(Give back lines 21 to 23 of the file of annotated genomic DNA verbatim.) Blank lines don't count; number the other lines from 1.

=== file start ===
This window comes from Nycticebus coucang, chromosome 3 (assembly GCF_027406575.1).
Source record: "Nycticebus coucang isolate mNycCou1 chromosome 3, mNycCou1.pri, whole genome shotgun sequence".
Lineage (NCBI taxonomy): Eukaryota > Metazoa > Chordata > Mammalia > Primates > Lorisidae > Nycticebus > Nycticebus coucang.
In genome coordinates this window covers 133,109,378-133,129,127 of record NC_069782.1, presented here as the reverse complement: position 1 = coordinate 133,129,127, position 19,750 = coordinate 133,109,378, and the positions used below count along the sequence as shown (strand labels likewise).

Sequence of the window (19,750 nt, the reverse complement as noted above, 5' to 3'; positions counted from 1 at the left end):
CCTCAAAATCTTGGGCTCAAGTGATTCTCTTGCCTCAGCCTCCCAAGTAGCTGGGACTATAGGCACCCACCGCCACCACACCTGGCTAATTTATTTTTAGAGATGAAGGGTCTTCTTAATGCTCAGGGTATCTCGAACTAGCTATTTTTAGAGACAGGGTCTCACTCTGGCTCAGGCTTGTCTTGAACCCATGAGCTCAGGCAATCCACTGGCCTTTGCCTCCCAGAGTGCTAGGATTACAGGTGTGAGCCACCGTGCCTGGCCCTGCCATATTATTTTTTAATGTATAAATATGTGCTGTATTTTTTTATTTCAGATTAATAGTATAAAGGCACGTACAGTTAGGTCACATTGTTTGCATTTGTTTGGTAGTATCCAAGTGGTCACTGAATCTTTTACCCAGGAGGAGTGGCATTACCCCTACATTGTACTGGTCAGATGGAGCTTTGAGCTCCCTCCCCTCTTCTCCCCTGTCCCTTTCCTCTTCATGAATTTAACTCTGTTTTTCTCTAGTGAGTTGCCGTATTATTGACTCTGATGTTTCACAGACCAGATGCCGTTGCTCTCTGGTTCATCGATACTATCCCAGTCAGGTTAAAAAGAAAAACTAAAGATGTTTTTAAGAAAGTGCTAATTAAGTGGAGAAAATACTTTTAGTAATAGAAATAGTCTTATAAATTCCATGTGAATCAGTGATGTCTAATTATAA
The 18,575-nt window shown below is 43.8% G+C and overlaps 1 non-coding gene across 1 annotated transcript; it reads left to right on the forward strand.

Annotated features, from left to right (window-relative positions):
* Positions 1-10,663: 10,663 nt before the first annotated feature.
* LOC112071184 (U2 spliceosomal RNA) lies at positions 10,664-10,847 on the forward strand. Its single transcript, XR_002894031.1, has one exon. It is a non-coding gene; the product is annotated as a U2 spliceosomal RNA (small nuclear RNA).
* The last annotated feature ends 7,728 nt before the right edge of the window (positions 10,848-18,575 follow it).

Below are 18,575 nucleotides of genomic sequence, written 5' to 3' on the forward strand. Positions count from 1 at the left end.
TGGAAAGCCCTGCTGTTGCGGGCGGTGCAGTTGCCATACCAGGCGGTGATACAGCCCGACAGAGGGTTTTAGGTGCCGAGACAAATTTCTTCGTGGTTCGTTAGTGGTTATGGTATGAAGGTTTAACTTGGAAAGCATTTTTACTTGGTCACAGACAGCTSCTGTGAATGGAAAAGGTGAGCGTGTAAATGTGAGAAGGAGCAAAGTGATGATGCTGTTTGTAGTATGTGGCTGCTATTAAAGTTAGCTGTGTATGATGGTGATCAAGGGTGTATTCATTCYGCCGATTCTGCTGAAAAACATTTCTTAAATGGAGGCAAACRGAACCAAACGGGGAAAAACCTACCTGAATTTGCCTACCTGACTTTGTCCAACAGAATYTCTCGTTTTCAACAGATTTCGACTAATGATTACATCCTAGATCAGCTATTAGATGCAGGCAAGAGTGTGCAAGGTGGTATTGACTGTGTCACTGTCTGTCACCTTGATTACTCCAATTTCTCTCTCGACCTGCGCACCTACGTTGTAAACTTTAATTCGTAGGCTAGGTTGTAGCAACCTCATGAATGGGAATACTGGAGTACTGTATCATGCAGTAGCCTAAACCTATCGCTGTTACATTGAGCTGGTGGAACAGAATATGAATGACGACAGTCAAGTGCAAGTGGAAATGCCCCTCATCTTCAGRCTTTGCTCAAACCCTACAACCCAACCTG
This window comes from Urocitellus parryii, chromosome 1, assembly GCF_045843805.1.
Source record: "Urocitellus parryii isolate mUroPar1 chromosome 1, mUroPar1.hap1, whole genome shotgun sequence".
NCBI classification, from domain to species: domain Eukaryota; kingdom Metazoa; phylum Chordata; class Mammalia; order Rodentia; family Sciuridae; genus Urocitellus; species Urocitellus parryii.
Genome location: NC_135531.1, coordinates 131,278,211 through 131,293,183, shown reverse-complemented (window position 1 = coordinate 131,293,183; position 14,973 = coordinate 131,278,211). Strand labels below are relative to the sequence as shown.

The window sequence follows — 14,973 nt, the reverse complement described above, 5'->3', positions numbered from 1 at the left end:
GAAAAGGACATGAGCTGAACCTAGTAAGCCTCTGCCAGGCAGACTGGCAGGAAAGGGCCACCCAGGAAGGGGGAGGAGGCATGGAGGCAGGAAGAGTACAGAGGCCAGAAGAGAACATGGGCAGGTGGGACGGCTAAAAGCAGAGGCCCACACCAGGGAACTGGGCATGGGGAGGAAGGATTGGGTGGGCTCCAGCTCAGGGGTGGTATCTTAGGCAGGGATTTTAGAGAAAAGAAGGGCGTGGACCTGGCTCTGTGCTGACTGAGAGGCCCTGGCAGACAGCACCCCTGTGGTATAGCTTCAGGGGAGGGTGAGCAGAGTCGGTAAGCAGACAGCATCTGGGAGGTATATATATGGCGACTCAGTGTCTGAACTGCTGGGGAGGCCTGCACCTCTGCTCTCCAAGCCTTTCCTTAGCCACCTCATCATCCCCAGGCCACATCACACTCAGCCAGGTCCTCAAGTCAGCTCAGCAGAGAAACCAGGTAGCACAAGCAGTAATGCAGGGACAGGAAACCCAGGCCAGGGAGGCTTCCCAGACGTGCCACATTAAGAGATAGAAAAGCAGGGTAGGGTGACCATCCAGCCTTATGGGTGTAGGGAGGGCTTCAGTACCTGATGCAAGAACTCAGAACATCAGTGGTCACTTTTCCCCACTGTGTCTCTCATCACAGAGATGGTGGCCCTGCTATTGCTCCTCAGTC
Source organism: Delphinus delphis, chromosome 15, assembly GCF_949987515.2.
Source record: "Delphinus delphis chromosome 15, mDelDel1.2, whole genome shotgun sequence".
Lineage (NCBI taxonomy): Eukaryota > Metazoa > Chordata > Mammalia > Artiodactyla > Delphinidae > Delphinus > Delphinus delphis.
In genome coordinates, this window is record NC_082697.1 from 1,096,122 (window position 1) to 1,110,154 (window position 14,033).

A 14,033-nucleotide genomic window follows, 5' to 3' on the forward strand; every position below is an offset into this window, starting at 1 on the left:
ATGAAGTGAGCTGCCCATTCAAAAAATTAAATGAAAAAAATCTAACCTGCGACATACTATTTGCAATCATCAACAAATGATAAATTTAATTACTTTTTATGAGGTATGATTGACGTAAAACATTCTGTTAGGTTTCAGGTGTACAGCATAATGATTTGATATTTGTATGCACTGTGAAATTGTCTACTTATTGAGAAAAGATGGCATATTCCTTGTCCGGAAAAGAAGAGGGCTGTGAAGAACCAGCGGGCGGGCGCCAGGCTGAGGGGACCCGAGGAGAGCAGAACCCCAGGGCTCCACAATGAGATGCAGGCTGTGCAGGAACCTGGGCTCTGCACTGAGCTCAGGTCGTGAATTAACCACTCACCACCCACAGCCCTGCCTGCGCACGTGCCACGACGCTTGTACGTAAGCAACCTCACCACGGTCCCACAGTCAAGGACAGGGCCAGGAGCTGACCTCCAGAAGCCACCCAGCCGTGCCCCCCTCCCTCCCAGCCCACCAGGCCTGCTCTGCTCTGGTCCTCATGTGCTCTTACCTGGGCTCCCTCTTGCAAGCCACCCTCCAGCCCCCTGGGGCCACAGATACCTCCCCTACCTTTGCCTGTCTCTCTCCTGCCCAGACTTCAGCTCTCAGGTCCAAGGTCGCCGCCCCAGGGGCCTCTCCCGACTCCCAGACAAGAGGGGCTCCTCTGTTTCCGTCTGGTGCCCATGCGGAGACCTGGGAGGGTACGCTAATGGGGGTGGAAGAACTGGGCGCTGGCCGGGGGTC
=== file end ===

Source record: "Delphinus delphis chromosome 15, mDelDel1.2, whole genome shotgun sequence".
Lineage (NCBI taxonomy): Eukaryota > Metazoa > Chordata > Mammalia > Artiodactyla > Delphinidae > Delphinus > Delphinus delphis.
In genome coordinates, this window is record NC_082697.1 from 1,096,122 (window position 1) to 1,110,154 (window position 14,033).